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Klarinet Archive - Posting 001477.txt from 1999/01

From: (Tony Pay)
Subj: Re: [kl] The concept of 'forked' fingerings
Date: Sat, 30 Jan 1999 06:52:18 -0500

On Fri, 29 Jan 1999 19:32:41 GMT, I said:

> On Fri, 29 Jan 1999 11:47:43 -0700, said:
> > If we keep this up, nobody is going to want to talk to either one of
> > us about ANYTHING!
> Why? Or, as in the old joke, is a fork out of the question?-)
> > One thing I want to share with the NG is a description of this
> > mechanism as best as I can understand it from those two, not to clear,
> > photographs. I think other readers would have a clearer understanding
> > of it all if they had a mental picture of it.
> Well, I admire your courage in taking this on, never having seen it or
> played it.
> Are you going to explain it to me, too?
> Tony

Previously, I had written:

> > I tend to agree with Jack. The key that stays open when the middle
> > finger closes, for all intents and purposes is a duplicate of the
> > middle finger tone hole, and as such, "unforks" this fingering.
> No it doesn't: a forked fingering is one that has an open hole above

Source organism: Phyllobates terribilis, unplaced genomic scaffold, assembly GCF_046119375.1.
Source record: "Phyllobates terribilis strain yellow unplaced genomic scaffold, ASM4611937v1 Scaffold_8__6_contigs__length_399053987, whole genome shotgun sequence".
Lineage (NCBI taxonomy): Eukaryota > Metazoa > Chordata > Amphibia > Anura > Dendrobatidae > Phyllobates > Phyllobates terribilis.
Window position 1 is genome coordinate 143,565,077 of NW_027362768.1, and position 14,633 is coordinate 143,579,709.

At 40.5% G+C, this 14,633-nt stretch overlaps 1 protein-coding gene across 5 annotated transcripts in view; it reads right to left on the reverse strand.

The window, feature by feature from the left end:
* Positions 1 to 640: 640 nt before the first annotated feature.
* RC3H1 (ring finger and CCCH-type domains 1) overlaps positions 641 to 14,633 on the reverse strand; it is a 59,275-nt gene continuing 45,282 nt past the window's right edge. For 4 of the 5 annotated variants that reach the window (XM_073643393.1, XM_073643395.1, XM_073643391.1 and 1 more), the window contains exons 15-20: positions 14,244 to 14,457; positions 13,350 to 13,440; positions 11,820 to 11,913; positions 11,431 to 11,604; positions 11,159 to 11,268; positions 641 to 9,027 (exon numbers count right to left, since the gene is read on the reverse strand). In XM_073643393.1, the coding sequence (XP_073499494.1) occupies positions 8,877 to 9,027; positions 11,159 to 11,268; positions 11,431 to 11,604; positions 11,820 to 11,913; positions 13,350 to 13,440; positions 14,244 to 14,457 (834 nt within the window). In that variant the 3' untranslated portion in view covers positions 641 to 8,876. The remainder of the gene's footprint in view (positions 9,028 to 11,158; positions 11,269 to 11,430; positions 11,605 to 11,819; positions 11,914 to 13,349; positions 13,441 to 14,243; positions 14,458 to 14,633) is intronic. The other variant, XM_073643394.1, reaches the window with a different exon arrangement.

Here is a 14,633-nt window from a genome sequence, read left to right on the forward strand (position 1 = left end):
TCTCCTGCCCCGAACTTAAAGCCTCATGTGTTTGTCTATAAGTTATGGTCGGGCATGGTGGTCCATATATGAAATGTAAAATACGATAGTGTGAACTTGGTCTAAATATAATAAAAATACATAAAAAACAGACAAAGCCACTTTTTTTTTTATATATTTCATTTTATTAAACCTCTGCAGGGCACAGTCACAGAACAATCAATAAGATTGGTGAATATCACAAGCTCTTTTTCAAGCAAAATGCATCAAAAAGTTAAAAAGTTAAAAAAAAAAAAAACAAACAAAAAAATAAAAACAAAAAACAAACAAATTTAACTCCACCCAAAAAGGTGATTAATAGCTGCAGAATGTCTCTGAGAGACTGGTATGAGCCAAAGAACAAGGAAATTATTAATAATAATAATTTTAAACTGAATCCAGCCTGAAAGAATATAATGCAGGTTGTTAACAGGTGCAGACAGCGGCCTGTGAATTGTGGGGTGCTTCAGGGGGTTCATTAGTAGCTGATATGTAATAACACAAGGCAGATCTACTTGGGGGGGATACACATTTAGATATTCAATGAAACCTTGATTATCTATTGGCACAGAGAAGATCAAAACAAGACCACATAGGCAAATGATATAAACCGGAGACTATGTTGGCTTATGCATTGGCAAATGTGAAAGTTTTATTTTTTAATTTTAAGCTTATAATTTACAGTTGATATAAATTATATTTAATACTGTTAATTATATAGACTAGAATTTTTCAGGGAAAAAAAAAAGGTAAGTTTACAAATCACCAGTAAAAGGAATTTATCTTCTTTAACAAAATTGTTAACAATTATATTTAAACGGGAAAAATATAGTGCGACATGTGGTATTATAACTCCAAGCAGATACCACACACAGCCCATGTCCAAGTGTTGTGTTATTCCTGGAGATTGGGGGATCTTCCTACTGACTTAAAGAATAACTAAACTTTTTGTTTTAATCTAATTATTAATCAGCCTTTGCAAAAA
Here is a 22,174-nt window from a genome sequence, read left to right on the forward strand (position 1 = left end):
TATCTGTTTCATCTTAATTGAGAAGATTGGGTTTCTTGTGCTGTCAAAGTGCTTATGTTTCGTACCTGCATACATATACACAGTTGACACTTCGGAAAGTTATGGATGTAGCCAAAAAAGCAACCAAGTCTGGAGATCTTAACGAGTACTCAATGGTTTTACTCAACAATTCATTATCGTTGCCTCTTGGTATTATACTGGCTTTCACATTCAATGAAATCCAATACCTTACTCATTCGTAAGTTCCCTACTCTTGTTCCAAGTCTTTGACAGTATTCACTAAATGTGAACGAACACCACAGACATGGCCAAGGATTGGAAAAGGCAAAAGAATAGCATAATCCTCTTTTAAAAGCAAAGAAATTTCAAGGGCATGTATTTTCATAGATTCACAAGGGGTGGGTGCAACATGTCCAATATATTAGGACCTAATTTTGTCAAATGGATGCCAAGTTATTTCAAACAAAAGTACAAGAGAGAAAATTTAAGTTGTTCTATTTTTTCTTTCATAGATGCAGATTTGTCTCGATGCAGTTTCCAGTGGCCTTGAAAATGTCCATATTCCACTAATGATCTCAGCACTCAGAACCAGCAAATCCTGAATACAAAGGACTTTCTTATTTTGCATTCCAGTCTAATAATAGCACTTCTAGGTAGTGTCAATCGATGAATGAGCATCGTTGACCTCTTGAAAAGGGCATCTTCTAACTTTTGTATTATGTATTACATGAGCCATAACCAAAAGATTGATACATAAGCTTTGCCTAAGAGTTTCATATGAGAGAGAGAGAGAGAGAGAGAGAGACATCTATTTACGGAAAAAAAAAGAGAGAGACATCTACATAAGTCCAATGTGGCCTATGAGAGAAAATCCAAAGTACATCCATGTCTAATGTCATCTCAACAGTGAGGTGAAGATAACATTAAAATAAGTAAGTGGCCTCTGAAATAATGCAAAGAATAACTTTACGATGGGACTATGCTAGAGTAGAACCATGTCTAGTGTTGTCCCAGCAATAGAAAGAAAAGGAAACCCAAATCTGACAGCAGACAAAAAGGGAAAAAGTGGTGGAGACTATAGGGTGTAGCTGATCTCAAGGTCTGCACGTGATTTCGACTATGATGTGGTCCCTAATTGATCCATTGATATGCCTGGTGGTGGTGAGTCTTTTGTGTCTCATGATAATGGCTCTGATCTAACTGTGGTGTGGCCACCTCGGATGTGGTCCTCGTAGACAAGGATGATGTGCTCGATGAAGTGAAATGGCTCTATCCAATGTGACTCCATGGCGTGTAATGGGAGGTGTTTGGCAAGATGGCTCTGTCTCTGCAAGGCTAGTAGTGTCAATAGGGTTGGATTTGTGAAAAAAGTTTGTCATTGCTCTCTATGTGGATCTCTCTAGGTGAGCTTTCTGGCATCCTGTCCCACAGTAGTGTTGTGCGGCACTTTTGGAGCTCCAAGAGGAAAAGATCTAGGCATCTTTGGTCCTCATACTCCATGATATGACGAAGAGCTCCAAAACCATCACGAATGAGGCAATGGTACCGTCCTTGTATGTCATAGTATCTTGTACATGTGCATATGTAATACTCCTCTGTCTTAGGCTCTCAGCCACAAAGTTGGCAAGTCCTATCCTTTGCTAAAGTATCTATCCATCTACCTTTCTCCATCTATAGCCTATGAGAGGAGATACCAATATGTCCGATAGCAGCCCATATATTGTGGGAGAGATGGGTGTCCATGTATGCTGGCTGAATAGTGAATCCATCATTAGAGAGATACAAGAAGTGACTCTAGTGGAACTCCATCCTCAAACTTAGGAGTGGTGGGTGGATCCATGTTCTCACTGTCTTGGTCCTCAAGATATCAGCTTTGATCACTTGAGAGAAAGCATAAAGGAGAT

> the final closed one. The RH first finger hole remains open in this
> case, even though it's smaller. Unforking the fingering would require
> it to be closed.

Aha! Now I see what you mean. What you're saying is that you can look
at the action of RH2 as simply closing what you called the ring key pad.
The swap between the RH2 hole and the key then essentially does nothing.

Very clever.

I still think that the concept of 'forked' notes is worth undermining.
The fact that the note 'looks' forked if you think of it the way I
described it above, and not if you think of it your way, is the
difficulty that I was pointing out in my first post in this thread.

But OK, I withdraw my 'snide' comment about you explaining it. Go ahead.

_________ Tony Pay
|ony:-) 79 Southmoor Rd
| |ay Oxford OX2 6RE GMN family artist:
tel/fax 01865 553339

.... I am not young enough to know everything.

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